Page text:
River Corridor Coalition dedicated to revitalizing of Saint Louis River corridor

By KBJR News 1

June 29, 2014 Updated Jun 29, 2014 at 10:47 PM CDT

Duluth, MN (NNCNOW.com) --- A new community coalition launched Sunday in Duluth is dedicated to focusing on development in the western riverfront.

Members of the River Corridor Coalition are excited to have a group dedicated to supporting Duluth Mayor Don Ness' grand vision for the revitalization of the Saint Louis River Corridor.

"The neighborhood groups have been working independently for years and I think it's going to be a great opportunity for us to team together and pool our resources, especially as small business owners to work on developing the businesses that exist in our neighborhood," said coalition member Garner Moffat.

"It's a group that is, ya know, thrilled to have the attention of generally a after thought with the city when it comes to policies and attention," said Noah Hobbs, president of the coalition.

The coalition, along with Mayor Ness, hope to make improvements to the area through a half percent tourism tax increase.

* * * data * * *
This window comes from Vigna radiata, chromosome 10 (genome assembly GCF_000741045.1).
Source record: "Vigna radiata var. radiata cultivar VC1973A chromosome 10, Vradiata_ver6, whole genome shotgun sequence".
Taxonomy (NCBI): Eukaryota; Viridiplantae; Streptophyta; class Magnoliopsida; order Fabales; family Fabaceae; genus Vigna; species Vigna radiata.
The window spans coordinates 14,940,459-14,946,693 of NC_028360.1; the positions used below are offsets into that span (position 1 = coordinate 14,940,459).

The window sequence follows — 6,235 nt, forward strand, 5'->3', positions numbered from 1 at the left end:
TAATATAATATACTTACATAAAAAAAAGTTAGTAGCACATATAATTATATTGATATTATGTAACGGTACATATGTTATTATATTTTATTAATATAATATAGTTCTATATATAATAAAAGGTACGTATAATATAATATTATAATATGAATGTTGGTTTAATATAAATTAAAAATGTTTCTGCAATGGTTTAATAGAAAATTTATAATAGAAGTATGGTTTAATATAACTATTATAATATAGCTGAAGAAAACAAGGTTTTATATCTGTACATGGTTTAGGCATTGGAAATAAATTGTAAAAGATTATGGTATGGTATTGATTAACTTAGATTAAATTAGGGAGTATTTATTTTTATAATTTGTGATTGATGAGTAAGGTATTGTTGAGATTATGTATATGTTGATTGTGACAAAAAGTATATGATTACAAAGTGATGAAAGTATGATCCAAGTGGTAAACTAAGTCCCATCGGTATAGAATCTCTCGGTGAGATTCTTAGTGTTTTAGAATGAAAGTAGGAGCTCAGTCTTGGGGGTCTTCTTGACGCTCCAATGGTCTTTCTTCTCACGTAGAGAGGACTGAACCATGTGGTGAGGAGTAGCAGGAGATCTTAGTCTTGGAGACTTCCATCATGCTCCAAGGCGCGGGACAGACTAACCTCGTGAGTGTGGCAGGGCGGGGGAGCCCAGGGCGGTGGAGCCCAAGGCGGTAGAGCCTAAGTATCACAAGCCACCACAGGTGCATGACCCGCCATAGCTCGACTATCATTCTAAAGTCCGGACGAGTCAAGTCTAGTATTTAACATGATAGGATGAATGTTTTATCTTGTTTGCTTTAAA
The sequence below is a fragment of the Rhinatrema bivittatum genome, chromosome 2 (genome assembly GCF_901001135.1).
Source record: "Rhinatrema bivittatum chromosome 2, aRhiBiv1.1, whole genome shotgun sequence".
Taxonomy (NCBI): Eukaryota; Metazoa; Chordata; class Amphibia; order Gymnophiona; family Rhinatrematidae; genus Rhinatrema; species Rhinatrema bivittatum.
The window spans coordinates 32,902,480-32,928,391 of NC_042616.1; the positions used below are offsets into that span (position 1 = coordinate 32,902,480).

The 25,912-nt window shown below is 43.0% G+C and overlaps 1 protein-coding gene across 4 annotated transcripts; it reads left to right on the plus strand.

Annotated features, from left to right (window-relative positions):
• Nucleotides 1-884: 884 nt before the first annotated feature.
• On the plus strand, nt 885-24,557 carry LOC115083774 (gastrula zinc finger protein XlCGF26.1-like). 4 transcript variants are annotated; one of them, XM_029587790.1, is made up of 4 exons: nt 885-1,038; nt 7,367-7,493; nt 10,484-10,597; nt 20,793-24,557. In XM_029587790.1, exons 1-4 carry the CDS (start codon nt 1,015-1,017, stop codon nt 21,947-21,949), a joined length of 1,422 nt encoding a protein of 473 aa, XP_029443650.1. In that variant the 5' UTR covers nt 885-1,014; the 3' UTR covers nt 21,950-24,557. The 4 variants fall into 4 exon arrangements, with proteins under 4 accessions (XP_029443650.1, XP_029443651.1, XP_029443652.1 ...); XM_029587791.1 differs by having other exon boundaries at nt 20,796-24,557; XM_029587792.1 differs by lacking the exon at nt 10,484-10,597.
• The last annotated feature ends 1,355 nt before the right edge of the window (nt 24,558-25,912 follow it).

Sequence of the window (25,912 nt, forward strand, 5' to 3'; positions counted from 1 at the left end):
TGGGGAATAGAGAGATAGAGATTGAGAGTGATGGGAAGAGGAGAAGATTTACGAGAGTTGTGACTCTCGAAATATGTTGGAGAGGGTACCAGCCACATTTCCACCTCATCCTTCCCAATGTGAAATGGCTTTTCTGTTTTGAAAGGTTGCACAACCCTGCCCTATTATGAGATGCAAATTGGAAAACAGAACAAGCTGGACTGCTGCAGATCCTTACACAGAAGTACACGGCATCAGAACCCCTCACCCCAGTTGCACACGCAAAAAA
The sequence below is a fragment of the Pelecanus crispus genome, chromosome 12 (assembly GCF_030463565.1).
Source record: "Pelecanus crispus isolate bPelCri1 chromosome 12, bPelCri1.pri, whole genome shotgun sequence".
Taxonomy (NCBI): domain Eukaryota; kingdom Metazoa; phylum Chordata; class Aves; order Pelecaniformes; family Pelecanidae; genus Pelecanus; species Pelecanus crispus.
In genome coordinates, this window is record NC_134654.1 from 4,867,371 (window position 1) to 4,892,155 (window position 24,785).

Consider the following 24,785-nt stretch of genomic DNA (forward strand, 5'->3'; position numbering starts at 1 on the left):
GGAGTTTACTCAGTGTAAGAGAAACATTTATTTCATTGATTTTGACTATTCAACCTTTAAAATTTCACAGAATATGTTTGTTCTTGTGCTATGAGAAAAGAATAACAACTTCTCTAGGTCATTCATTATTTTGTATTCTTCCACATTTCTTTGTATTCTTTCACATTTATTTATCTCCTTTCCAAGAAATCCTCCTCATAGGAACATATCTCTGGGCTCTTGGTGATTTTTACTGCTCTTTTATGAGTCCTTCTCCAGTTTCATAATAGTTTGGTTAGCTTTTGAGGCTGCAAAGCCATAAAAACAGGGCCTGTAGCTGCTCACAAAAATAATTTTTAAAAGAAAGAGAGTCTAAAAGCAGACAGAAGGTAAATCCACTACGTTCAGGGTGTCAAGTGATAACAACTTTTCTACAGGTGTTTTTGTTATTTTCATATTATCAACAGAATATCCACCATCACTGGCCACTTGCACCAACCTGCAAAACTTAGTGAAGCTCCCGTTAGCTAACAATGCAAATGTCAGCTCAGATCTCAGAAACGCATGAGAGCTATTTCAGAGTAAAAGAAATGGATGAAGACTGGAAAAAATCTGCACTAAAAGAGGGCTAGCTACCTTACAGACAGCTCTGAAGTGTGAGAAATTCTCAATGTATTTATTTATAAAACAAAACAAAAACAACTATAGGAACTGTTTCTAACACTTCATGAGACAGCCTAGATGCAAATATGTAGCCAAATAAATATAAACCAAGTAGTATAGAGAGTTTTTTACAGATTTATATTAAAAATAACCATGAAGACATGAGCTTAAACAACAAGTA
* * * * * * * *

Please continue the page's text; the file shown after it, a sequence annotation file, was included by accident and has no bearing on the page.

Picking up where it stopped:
"The zoo is certainly a focus, that has a ton of potential. Ya know, fixing up Wade Stadium, so it's about fixing up our current amenities that we have but then the potential for the unforeseen amenities that could come out of this that could really enhance this part of the city," said Hobbs.

The River Corridor Coalition says it's their mission to generate and facilitate conversation to monitor and advance positive development of the corridor communities with the overall goal of benefiting Duluth as a whole.

"Studies in the national level have shown that small businesses produce more jobs and do a better job of circulating dollars within the local economy, so it's essential that we continue to boost our local businesses and help them develop to be everything that they can be," said Moffat.

The grand plan to improve the area includes renovations at Wade Stadium, Spirit Mountain, and throughout West Duluth neighborhoods and trail systems.

"It's a group that's, ya know, we can have this and do it the right way. Let's do it, ya know, a way that works for all the community for 20-50 years, not just the next 4-10 years," said Hobbs.

This wide-scale community support is what officials say is pushing this vision forward.

Elsa Robins